Last week, the Ballantyne Corporate Park welcomed yet another high-profile tenant when Wingate University announced it will move its Matthews campus to one of Ballantyne’s 10-story office buildings in August.
The news marked the latest coup for the 535-acre park, which landed a huge corporate relocation when insurance giant MetLife in April announced plans to bring its U.S. retail headquarters and more than 1,300 jobs to Ballantyne.
H.C. “Smoky” Bissell, head of the Bissell Cos., has spent decades turning hundreds of acres of once-remote southern Mecklenburg farmland into one of the more dynamic places to live and work in Charlotte.
He took a few moments after the Wingate press conference to tell me more about how things are going out at Ballantyne these days. Comments have been edited for clarity and brevity.
Q: You bucked conventional wisdom during the economic downturn by building new office buildings – even when you didn’t have tenants lined up. How are you feeling about how your bet turned out?
I don’t want to say this is exactly the way I saw it happening, but we have always had a different model than anybody else I know of in the development business.
We’ve been blessed to have very specific areas to work in. We had property holdings in the SouthPark area. We did that from 1967 to 1995. And when we came out here, everybody thought that was a big bet. It never occurred to me that it was a big bet. It just felt to me like a natural progression. I kept constantly saying to myself: ‘You have a blank canvas. Don’t screw it up.’
Q: Aside from MetLife, what have been some notable points along the way in the park’s development of office buildings?
We have been blessed with an architectural team that has tremendous talent. They let us go through five, six, 10 iterations on everything we were going to do. We built specifically for SPX after they wanted to move from the building they’d been in. We built specifically for Equitable. They had been with us 20 years in SouthPark and came out here with their national operations center. We did a building for Honda that we finished a year and a half ago that was all for them. After that, we did what we thought the market wanted.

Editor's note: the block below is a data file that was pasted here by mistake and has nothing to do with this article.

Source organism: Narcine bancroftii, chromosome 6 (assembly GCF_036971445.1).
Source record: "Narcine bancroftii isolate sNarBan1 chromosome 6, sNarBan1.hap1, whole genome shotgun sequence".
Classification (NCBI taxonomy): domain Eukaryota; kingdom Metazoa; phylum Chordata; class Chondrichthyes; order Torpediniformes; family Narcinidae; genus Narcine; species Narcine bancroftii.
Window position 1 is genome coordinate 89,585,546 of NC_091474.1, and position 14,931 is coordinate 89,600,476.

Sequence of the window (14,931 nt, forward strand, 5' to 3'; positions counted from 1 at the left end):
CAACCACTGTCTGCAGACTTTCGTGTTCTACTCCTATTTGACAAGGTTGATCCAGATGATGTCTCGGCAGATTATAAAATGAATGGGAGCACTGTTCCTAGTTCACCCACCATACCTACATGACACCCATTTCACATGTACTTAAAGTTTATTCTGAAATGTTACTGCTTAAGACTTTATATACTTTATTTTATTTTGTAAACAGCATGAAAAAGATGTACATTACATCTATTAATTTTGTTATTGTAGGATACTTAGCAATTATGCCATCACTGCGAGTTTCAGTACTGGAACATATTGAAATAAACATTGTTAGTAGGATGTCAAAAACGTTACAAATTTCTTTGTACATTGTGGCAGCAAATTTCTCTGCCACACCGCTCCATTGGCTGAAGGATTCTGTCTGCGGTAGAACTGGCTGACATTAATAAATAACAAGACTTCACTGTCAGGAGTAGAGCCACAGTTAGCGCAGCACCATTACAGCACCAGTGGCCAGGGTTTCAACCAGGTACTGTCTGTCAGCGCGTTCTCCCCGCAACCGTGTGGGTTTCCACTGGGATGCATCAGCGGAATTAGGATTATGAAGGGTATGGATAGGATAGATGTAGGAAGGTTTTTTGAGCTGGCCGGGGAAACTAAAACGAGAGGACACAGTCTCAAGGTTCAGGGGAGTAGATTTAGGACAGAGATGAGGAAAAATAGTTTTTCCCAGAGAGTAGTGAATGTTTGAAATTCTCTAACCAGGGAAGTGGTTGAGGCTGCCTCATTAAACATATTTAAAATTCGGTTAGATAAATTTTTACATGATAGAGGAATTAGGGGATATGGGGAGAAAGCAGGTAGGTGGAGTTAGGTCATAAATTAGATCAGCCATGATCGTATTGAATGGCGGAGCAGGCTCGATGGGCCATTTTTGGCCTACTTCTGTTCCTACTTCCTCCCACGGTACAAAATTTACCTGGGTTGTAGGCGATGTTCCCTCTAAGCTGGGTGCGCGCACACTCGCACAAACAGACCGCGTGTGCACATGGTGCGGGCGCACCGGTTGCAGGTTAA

Q: Have you built anything out here where the timing proved to be off?
It isn’t a tremendously exact science. We were way ahead of our time when we built the Ballantyne Hotel, which opened in September of 2001. It was very slow after it started and everybody said it must have been 9/11 … but we were too far ahead of our time. But at the same time, it’s the icon of the park today. And when the decision-makers come from out of town and they get a chance to experience that, I think it helps us tremendously.
Q: Are more office buildings on the drawing board?
We will continue to try to do what we think the market wants. And I think the market wants to go higher than six (stories). I always said I was born to never go above six stories, but it was those who worked with me that took us to 10.
(A reporter) caught me the other day and said, ‘I heard you’re thinking of going to 15 stories’ and I said, ‘Ye Gods!’ And then I said, ‘Well that does make sense, because what I want to do is build a five-story parking deck and put a 10-story building on top of it.’
Q: You’ve bet right on the economy in the past. How do you feel it’s looking now?
I think we still haven’t dealt with some of the problems out there in terms of belt tightening. But at the same time, I think people have gotten tired of waiting. They’ve gotten tired of saying, ‘I can’t do anything because of the economy.’ I mean, the consumer’s back in the market. The corporate consumer is back in the market for office space whereas they haven’t been for a long time. It’s easy to say, ‘I’m going to keep my head in my shell.’ Now you may get left behind if you don’t get your head out of the shell and go forward.
Q: What do you think about the controversy over control of Charlotte Douglas International Airport? Should it be switched from the city’s control to a regional authority?
I am not familiar with the issues. But no matter what you have, it comes back to the chief executive. And you certainly have had a great chief executive and have a great chief executive (in Jerry Orr). I don’t know how much trouble that’ll get me in (chuckles).
Jerry Orr is younger than I am. But at the same time I think I have got a great many more years here, and I’m going to keep doing this as long as it’s fun. And when it stops being fun, somebody else gets to do it. So now, I haven’t answered your question, but I’ve told you what I think.
Q: Should we expect to see more major relocation announcements for Ballantyne? Any hot prospects lined up?
If we don’t have more major announcements, I’m not doing my job (chuckles).
Eric Frazier writes about economic development. Got a story tip? Contact him at 704-358-5145, email@example.com or @Ericfraz on Twitter.
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